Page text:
I have many mental pictures of that time, but one of them more than any other is—to me, anyway—analogous to the situation in which we now find ourselves.  In the wee hours of a late September morning in 2000, your father and I walked, you in my arms, to the pre-op area in the Children’s Hospital of Philadelphia.  Born on August 2nd, you had spent almost five weeks in the Children’s Hospital of Boston, where doctors were unable to treat you.  You were diagnosed with hyperinsulinism—too much insulin, which depresses blood sugar—a disease then treatable at only three locations: Jerusalem, Paris, and Philadelphia.  I have written about the exhausting tribulations of our time in Boston, including the suspicion that I was somehow making you sick.  I can’t go there again; I’ll have recurrent nightmares for a week.  The important thing is that we got clearance from the insurance company for the Lear jet that took us almost from door to door, Boston to Philadelphia, in the middle of the night.  The endocrine team at CHOP was headed by Paul Thornton, an Irish transplant who now heads an entire clinic for children with hyperinsulinism, in Texas.  Those children are treated as you were, with a high degree of successful outcomes.  But in 2000, his protocol was still emerging, and pediatricians were learning how to screen and diagnose children, whose low-blood-sugar seizures were often misdiagnosed as epilepsy.  The fallout of mistreated seizures is permanent brain damage, and I know this not from an academic perspective, but because of a little girl named Amal who was at CHOP while you were there.  She was almost one year old, but she couldn’t sit up, babble, or hold a cookie.  I had seen her mother before and after your surgery, when it was clear you were cured.  The mother expressed the hope that Amal would have “the same outcome” as you.  I casually shared that communication with Dr. Thornton, who shook his head and, in a few words, conveyed to me that Amal’s brain damage was tragically permanent.  I had known all along how very serious the disorder was, but seeing that beautiful toddler who would never toddle, her abundant brown hair tied with pink ribbons, I understood how dire our own outcome could have been.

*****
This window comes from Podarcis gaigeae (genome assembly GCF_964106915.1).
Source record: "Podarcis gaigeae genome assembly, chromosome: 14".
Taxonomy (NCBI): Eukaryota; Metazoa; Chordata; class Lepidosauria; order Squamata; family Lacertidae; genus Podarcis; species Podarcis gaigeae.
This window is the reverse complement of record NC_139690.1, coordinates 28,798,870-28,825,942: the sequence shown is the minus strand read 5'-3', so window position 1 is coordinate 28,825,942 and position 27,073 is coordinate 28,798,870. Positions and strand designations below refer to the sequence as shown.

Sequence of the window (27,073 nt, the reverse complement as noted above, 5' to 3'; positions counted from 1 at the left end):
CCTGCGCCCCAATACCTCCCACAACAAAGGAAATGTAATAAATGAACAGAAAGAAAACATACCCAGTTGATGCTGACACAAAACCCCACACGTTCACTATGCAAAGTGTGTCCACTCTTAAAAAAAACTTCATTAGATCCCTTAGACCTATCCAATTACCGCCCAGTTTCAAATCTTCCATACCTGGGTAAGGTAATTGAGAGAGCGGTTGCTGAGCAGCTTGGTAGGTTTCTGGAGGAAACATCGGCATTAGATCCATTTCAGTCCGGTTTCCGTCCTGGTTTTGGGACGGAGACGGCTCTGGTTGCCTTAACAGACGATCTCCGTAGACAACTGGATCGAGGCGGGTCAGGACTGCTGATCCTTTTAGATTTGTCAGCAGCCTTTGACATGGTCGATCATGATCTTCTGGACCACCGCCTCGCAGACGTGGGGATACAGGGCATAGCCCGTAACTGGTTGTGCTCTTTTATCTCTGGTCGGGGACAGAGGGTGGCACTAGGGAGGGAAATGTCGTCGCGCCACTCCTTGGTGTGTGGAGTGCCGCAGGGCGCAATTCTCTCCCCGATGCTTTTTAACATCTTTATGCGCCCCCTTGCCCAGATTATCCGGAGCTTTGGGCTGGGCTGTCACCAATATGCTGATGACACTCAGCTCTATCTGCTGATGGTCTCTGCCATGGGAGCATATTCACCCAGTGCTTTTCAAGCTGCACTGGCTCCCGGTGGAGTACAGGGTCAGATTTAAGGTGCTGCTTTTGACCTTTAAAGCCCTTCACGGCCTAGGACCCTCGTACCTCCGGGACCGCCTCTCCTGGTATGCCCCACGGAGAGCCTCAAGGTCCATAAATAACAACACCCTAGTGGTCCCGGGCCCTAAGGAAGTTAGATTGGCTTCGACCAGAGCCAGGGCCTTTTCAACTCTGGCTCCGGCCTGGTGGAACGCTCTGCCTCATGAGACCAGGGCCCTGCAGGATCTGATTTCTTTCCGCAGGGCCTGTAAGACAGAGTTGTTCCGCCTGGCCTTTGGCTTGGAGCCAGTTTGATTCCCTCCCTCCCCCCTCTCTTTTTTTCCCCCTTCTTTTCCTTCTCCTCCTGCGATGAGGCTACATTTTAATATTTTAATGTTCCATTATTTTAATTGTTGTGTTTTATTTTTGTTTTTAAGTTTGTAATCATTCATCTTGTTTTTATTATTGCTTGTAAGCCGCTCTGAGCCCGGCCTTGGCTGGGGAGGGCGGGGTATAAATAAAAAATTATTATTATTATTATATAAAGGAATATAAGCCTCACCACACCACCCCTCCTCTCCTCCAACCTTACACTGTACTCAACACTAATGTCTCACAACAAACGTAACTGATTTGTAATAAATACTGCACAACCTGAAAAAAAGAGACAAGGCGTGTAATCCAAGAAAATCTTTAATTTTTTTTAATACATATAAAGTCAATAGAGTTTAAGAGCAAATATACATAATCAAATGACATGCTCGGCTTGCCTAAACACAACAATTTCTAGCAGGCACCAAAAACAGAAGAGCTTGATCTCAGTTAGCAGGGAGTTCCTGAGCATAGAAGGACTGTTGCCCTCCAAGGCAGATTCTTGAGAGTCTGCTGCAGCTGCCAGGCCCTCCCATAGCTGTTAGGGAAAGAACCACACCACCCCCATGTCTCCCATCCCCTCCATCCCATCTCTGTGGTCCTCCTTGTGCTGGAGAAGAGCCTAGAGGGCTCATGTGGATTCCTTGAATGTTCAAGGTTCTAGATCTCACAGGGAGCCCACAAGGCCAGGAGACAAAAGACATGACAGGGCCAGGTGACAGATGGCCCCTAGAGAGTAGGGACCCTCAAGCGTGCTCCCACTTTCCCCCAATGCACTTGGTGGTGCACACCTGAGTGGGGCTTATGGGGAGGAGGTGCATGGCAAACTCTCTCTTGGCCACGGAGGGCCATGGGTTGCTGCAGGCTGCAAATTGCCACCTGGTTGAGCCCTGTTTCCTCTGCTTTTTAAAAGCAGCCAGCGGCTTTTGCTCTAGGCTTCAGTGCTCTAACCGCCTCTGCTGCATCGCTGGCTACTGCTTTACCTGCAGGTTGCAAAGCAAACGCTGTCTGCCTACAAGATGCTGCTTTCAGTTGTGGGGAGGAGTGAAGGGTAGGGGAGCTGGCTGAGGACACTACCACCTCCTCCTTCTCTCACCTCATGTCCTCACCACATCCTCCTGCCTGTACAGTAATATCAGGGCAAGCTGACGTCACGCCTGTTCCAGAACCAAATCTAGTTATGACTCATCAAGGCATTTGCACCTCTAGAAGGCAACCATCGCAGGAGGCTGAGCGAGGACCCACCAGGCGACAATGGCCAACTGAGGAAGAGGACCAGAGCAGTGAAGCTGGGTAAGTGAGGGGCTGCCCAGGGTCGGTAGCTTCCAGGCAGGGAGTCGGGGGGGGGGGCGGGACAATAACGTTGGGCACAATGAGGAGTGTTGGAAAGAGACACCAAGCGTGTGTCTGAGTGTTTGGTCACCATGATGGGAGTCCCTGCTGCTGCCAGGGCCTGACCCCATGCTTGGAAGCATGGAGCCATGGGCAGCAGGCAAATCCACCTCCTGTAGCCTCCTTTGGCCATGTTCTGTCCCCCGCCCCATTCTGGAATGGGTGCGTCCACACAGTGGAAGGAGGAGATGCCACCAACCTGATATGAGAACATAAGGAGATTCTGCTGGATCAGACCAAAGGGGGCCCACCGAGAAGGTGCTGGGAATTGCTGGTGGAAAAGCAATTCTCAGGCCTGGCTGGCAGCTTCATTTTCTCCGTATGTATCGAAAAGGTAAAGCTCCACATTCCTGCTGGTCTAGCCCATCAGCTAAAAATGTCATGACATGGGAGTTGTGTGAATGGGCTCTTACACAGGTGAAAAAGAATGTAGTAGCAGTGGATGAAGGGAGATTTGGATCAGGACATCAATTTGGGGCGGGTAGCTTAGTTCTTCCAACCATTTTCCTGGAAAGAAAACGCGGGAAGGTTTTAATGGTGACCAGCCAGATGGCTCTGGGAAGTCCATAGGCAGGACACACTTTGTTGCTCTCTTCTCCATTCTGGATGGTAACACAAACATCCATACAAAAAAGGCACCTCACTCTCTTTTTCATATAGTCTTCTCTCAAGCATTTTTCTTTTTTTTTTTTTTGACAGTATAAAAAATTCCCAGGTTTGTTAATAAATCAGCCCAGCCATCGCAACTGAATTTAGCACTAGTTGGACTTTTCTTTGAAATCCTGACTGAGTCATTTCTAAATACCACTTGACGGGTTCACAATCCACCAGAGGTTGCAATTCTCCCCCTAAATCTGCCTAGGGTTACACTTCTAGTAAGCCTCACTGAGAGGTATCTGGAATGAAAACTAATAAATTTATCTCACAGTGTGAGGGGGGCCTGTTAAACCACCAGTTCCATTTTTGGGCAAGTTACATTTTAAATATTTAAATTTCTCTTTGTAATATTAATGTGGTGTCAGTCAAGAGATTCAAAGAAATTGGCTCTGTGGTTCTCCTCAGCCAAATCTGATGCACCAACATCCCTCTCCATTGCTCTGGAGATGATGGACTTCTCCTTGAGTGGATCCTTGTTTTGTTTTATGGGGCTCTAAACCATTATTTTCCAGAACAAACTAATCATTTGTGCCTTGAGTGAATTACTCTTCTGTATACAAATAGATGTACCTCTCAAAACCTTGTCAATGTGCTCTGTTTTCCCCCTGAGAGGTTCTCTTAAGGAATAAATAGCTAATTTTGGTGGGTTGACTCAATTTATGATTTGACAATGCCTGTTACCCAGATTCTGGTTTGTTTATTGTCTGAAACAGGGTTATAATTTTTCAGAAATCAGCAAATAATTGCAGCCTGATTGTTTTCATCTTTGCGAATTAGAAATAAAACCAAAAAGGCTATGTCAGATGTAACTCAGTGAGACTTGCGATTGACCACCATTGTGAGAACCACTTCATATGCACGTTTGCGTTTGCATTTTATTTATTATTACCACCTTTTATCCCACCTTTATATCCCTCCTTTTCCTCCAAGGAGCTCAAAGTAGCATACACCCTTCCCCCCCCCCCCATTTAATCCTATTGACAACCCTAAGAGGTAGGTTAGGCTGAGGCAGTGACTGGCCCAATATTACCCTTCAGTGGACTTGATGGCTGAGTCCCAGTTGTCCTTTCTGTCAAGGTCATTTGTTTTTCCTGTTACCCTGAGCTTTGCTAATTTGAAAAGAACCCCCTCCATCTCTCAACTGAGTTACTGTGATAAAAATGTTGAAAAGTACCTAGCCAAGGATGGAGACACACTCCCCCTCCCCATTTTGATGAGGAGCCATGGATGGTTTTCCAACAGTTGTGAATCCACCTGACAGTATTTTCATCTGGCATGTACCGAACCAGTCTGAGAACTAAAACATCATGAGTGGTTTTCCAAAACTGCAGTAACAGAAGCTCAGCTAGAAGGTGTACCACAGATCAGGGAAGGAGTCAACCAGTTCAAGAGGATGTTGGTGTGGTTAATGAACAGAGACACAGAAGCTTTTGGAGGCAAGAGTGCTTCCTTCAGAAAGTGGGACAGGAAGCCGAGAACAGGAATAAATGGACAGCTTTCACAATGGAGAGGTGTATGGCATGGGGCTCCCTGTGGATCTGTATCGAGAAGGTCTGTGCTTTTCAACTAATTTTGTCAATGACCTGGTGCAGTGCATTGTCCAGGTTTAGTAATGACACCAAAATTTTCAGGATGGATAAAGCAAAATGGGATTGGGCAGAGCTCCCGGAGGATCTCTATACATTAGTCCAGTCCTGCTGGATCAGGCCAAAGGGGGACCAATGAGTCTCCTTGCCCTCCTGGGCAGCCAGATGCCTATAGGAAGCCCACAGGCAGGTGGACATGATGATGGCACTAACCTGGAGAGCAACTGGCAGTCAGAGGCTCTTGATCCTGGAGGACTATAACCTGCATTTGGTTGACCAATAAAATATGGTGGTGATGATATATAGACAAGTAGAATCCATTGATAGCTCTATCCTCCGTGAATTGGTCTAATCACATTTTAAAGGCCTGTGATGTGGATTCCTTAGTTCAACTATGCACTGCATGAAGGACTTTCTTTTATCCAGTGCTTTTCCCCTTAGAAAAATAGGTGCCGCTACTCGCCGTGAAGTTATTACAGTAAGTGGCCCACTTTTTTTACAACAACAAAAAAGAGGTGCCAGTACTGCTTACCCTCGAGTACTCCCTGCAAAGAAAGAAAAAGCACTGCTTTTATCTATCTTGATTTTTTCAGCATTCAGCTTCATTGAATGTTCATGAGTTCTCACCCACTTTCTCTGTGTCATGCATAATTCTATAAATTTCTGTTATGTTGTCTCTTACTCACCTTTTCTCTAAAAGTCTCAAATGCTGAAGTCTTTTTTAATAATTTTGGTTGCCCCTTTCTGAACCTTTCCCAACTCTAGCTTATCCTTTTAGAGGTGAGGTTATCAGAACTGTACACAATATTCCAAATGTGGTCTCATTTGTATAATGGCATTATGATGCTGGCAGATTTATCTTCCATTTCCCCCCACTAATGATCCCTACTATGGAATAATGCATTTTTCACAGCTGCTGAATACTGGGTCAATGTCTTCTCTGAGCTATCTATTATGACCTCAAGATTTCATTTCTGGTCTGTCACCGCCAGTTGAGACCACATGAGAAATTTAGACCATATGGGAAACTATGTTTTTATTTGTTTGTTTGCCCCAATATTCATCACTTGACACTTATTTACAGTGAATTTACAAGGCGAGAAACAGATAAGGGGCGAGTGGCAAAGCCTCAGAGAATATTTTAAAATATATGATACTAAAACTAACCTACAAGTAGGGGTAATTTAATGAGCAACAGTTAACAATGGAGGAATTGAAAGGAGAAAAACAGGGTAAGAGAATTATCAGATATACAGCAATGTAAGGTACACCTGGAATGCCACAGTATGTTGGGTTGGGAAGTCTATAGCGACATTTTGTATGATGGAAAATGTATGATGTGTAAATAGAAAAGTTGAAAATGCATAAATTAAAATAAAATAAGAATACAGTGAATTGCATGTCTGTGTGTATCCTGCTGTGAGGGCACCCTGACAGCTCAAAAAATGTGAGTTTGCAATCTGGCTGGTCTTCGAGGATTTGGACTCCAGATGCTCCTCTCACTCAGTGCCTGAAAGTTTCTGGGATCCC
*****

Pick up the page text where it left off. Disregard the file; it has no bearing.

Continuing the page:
Amal was a shadow, the story of misdiagnosis, the seed of a ruined future.  I wonder where she is today; she would be twenty-one, a year older than you.  She is out there, somewhere in the world, unable to feed or dress herself, or perhaps even get out of bed.  She requires 24-hour care.  What about her parents?  Did they remain married, or was their partnership fractured by financial woes, exhaustion, and disparate views on how much care to give, or whether to put Amal in an institution?  What about her brothers and sisters—I seem to recall she had at least one sibling. What was it like for them to live with a sister so needlessly disabled?  Did they lose out on parental attention?  Did they grow up knowing they carry the genetic mutation that could disable their own children, if not detected early on?  And how many Amals are out there?  Each of them is one facet of a family living with disability and—maybe—despair.  I saw many such children in CHOP, and I saw many such parents as well.

         The doors to the pre-op room opened, and we took you in.  It was about 6:30 in the morning.  The nurse, whom I remember was Russian, took you from my arms, and I began to cry.  I had been told of the surgical risks, as had your dad; we had to sign the consent, which listed death as one of the risks.  I wondered, as I handed you over, if I would every see you again.  I remember your father saying, “Goodbye, Zachariah,” a term of endearment that vanished when we split; then I kissed your damp little head and said, “I love you, Zachary.”  And you disappeared.

         The operation was supposed to take at least ten hours; the doctors had advised us to leave the hospital and get a break.  But I was exhausted and dirty.  I had no clean clothes—I had been rinsing things in the hospital sink for weeks, and everything had a greyish tinge.  All my attire was maternity, meaning yards and yards too big, and my clogs had run over on the sides from pacing.  My short hair had grown out and was flat and unmanageable, and my fingernails were all bitten down to stubs.  I knew that we would not return to your hospital room after the surgery, because you would go to the NICU; your bed in the regular ward would go to another waiting child, not to the parents who had been crashing there.  I opted to take a nap, with the goal of cleaning and organizing our stuff when I woke up.  But half an hour later, your father’s telephone rang, and he shook me awake.